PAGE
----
In sexually active men, Chlamydia trachomatis is responsible for two-thirds of cases, followed by Neisseria gonorrhoeae and E. coli (or other bacteria that cause urinary tract infection). Particularly among men over age 35 in whom the cause is E. coli, epididymitis is commonly due to urinary tract obstruction.[2] Less common microbes include Ureaplasma, Mycobacterium, and cytomegalovirus, or Cryptococcus in patients with HIV infection. E. coli is more common in boys before puberty, the elderly and homosexual men.

Non-infectious causes are also possible. Reflux of sterile urine (urine without bacteria) through the ejaculatory ducts may cause inflammation with obstruction. In children, it may be a response following an infection with enterovirus, adenovirus or Mycoplasma pneumoniae.

Epididymitis can also be caused by genito-urinary surgery, including prostatectomy and urinary catheterization. Congestive epididymitis is a long-term complication of vasectomy.[3][4] Chemical epididymitis may also result from drugs such as amiodarone.[5]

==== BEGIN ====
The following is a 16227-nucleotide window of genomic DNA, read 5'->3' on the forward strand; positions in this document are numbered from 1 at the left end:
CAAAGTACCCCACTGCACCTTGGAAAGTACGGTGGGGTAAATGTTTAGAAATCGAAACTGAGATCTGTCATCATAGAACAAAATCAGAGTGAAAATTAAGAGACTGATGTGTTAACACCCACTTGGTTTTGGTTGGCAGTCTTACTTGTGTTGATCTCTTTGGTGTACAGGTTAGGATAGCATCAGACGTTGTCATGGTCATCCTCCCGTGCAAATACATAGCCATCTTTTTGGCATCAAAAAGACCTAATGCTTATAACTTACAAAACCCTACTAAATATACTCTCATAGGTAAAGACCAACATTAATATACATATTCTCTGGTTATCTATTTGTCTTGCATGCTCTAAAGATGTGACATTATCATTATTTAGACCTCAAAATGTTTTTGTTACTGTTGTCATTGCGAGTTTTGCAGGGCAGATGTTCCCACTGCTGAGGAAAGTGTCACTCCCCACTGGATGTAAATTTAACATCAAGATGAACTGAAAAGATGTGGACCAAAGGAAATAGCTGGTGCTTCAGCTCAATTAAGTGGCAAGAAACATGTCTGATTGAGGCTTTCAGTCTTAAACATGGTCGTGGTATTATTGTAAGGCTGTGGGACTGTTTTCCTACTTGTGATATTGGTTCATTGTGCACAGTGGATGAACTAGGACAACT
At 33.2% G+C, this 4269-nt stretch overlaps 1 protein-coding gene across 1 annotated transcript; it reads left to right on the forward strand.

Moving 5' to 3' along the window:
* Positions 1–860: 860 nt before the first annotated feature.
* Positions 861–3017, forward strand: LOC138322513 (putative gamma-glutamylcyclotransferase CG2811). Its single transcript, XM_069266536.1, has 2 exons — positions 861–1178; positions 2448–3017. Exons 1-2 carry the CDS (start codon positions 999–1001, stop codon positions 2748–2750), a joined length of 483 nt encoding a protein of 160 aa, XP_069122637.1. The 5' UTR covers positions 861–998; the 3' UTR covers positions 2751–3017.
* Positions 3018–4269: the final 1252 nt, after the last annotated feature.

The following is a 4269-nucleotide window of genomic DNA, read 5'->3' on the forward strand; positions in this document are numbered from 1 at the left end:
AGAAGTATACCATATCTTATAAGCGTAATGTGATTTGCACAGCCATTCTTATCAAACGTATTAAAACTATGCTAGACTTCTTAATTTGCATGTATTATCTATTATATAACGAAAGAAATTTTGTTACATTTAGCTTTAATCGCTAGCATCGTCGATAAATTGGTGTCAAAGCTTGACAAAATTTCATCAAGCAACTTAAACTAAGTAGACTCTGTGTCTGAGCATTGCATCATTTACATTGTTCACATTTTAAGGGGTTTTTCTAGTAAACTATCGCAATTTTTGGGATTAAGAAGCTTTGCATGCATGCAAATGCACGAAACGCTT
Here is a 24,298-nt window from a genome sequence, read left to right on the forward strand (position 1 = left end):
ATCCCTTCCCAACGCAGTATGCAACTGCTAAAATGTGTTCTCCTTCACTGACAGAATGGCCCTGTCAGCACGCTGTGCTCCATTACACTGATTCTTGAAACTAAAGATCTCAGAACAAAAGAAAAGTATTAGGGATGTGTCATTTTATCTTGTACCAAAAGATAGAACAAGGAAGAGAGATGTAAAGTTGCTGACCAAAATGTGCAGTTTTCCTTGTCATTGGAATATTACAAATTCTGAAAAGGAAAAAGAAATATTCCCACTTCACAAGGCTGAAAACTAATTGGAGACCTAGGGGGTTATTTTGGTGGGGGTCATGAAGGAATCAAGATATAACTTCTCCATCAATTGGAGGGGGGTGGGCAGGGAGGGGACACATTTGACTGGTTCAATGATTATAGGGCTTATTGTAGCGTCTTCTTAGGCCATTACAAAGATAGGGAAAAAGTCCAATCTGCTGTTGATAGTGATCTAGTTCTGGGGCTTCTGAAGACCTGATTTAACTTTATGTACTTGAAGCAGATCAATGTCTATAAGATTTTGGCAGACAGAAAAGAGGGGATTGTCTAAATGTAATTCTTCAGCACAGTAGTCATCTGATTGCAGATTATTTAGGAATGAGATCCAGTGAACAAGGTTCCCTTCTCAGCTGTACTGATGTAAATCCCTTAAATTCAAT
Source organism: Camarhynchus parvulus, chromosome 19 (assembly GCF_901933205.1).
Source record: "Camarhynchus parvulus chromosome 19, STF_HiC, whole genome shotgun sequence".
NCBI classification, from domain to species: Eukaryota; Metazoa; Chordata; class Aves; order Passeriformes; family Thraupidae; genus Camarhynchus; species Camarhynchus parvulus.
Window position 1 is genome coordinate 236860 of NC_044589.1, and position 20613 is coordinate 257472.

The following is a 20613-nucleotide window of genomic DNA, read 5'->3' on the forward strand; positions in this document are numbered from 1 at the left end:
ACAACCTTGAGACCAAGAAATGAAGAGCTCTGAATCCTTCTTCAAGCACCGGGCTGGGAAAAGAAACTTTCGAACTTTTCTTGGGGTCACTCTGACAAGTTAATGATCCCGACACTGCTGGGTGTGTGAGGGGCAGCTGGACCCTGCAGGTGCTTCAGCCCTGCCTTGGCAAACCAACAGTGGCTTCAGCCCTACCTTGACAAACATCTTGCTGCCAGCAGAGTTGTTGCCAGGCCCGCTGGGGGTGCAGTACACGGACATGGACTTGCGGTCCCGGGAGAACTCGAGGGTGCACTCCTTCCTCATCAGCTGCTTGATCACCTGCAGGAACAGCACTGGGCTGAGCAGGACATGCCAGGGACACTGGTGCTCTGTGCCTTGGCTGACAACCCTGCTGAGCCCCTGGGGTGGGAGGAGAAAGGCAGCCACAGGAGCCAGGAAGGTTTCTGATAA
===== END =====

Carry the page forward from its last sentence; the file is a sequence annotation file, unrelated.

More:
Diagnosis

Epididymitis can be hard to distinguish from testicular torsion. Both can occur at the same time. A urologist may need to be consulted.

Epididymitis usually has a gradual onset. On physical examination, the testicle is usually found to be in its normal vertical position, of equal size compared to its counterpart, and not high-riding. Typical findings are redness, warmth and swelling of the scrotum, with tenderness behind the testicle, away from the middle (this is the normal position of the epididymis relative to the testicle). The cremasteric reflex (if it was normal before) remains normal. This is a useful sign to distinguish it from testicular torsion. If there is pain relieved by elevation of the testicle, this is called Prehn's sign, which is however non-specific.